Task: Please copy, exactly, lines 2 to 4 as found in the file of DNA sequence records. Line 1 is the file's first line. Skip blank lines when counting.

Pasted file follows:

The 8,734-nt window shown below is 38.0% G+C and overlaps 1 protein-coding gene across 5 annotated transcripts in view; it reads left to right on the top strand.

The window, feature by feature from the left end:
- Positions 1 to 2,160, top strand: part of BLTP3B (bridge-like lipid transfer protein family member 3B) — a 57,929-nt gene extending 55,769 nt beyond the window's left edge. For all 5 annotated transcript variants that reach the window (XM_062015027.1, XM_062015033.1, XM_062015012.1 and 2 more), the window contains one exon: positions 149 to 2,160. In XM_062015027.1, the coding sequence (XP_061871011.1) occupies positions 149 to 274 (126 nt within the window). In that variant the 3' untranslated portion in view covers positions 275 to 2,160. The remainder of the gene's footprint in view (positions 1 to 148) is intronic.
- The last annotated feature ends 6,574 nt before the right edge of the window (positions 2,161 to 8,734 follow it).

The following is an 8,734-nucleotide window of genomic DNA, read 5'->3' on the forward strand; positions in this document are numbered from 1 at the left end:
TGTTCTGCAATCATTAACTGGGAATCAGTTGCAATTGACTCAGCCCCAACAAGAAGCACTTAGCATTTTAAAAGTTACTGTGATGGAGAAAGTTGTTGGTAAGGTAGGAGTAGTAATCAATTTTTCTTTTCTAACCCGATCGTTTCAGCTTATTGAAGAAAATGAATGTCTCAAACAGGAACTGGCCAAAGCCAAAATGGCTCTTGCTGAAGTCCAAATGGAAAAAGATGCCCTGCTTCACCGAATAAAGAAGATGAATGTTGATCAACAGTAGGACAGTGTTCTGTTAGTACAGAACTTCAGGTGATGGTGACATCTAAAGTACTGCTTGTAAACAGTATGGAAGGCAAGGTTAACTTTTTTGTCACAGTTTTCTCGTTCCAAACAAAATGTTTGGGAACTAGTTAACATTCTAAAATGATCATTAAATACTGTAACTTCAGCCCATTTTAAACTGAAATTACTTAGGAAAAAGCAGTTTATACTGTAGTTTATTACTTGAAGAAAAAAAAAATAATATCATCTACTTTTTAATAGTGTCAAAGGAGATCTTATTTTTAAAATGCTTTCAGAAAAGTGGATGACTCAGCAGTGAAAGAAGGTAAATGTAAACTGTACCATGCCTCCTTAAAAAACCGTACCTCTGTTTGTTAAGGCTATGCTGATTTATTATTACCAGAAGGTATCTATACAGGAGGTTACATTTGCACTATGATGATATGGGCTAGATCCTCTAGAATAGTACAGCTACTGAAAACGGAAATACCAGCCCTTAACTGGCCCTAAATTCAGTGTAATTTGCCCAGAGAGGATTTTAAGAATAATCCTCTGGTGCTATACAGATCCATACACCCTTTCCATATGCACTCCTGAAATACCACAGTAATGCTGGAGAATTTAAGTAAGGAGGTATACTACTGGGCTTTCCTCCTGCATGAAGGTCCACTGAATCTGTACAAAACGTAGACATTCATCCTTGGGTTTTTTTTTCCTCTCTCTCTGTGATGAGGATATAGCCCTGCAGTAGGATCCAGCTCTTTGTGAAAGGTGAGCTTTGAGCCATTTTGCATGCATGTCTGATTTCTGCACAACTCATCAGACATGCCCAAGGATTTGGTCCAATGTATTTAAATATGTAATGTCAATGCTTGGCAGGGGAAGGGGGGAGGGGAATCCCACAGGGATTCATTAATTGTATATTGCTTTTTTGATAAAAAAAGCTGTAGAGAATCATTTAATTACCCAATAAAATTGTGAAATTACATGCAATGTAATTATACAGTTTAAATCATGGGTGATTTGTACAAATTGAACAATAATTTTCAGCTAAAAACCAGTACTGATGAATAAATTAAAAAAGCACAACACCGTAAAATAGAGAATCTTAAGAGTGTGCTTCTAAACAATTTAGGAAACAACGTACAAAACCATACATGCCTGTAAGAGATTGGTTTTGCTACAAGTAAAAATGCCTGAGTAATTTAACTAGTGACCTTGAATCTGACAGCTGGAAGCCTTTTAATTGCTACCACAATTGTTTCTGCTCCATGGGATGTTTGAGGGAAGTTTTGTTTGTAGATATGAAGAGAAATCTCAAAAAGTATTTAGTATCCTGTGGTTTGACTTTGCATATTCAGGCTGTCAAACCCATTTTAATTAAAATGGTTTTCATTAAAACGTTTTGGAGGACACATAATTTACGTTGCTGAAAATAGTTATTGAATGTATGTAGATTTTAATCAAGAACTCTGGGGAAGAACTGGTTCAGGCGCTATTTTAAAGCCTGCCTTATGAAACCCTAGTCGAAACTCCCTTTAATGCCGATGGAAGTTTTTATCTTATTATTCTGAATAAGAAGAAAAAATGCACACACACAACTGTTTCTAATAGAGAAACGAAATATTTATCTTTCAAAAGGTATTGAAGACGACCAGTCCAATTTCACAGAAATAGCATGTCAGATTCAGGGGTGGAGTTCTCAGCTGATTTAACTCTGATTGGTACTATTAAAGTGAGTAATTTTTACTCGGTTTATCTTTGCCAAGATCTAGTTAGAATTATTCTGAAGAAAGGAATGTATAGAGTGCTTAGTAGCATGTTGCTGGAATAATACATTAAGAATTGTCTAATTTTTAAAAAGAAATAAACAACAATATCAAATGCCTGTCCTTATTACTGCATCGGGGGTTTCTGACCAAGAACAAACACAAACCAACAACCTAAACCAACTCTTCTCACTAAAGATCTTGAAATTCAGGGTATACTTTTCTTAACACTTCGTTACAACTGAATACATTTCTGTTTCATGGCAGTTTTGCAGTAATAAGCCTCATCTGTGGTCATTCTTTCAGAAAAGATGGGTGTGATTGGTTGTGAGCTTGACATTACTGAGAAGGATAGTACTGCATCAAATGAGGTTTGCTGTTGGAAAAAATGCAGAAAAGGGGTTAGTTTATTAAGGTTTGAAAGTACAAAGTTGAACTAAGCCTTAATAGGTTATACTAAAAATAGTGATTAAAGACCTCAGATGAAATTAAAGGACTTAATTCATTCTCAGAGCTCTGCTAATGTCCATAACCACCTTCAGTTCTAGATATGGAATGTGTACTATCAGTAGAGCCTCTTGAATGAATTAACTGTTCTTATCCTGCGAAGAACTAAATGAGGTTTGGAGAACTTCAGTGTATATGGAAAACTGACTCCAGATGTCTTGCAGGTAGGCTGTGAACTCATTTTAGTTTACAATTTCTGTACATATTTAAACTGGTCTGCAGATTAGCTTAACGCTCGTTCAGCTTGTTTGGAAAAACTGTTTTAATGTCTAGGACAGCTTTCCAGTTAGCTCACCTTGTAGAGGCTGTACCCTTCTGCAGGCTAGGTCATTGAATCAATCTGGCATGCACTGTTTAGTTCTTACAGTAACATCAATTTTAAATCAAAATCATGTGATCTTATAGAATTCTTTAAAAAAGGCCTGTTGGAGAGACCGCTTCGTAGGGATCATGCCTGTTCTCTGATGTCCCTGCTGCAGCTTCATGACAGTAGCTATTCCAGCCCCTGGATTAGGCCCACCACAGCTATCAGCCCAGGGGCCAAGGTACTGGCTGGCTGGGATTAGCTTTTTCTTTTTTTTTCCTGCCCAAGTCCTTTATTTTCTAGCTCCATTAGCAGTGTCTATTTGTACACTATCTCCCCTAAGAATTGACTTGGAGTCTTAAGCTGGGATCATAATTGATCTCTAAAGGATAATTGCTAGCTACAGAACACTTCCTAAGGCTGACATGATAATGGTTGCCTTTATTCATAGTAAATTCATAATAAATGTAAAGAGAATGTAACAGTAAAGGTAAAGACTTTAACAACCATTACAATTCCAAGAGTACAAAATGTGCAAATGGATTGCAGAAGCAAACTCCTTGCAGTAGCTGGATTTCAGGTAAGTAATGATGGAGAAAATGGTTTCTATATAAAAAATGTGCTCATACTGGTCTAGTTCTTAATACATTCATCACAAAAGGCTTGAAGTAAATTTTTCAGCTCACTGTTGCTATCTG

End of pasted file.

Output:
The window, feature by feature from the left end:
- Positions 1 to 2,160, top strand: part of BLTP3B (bridge-like lipid transfer protein family member 3B) — a 57,929-nt gene extending 55,769 nt beyond the window's left edge. For all 5 annotated transcript variants that reach the window (XM_062015027.1, XM_062015033.1, XM_062015012.1 and 2 more), the window contains one exon: positions 149 to 2,160. In XM_062015027.1, the coding sequence (XP_061871011.1) occupies positions 149 to 274 (126 nt within the window). In that variant the 3' untranslated portion in view covers positions 275 to 2,160. The remainder of the gene's footprint in view (positions 1 to 148) is intronic.
- The last annotated feature ends 6,574 nt before the right edge of the window (positions 2,161 to 8,734 follow it).